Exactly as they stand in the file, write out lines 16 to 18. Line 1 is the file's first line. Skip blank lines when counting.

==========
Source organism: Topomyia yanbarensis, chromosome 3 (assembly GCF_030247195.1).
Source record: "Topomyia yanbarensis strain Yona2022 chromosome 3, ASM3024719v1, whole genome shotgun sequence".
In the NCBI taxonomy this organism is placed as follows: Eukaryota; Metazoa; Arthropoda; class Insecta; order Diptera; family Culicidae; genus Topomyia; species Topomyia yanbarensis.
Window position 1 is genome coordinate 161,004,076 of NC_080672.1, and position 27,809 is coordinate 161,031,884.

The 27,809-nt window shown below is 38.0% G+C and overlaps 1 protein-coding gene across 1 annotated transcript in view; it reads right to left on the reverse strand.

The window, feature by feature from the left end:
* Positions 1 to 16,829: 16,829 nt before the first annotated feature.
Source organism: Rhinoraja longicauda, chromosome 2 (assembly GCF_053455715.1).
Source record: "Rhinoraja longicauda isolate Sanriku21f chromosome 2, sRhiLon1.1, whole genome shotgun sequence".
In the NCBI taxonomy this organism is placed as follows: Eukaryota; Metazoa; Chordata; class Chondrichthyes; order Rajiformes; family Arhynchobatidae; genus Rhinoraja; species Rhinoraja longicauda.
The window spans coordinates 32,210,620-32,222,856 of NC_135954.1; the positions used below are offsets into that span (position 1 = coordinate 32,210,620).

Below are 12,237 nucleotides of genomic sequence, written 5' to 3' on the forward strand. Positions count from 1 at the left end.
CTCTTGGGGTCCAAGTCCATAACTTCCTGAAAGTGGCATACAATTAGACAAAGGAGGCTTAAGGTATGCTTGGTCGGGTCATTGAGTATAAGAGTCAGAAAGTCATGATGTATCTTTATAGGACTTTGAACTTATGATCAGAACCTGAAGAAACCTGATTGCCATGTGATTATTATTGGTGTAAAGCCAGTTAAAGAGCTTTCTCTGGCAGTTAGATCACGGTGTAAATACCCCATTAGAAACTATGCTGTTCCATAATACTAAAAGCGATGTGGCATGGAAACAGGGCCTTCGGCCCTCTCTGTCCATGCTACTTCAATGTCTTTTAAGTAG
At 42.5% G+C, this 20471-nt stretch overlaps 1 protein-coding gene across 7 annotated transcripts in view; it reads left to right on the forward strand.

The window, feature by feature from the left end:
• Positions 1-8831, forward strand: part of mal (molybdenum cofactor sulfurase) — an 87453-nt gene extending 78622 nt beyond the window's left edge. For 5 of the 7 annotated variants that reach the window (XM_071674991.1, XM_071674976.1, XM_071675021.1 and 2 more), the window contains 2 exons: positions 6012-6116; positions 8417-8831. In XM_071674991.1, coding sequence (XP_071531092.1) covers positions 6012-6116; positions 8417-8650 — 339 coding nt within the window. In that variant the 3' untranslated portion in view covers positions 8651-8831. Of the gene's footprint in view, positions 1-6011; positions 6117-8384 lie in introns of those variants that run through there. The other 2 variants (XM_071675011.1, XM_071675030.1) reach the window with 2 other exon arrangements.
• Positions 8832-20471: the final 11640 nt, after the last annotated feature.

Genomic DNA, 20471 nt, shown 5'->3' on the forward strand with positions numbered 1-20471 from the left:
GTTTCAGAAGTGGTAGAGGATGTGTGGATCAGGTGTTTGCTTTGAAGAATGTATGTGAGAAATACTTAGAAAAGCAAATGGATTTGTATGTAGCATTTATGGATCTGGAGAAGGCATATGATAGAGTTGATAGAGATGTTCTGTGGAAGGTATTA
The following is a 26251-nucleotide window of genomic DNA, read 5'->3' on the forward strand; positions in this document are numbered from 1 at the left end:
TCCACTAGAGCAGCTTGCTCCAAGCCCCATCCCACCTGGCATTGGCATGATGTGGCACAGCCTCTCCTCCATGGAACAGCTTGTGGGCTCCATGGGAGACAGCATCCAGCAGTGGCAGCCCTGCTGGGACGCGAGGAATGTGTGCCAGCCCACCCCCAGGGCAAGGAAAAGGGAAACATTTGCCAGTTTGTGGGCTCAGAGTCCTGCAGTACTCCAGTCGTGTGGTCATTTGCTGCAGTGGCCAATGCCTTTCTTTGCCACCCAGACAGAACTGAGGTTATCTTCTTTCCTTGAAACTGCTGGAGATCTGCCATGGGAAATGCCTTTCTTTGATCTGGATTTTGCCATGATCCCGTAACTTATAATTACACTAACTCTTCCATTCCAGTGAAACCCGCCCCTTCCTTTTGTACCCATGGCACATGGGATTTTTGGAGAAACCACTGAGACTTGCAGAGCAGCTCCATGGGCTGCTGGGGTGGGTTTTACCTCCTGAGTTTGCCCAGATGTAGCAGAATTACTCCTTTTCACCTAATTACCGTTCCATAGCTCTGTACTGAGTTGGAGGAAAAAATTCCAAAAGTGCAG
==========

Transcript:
• Positions 1-8831, forward strand: part of mal (molybdenum cofactor sulfurase) — an 87453-nt gene extending 78622 nt beyond the window's left edge. For 5 of the 7 annotated variants that reach the window (XM_071674991.1, XM_071674976.1, XM_071675021.1 and 2 more), the window contains 2 exons: positions 6012-6116; positions 8417-8831. In XM_071674991.1, coding sequence (XP_071531092.1) covers positions 6012-6116; positions 8417-8650 — 339 coding nt within the window. In that variant the 3' untranslated portion in view covers positions 8651-8831. Of the gene's footprint in view, positions 1-6011; positions 6117-8384 lie in introns of those variants that run through there. The other 2 variants (XM_071675011.1, XM_071675030.1) reach the window with 2 other exon arrangements.
• Positions 8832-20471: the final 11640 nt, after the last annotated feature.

Genomic DNA, 20471 nt, shown 5'->3' on the forward strand with positions numbered 1-20471 from the left: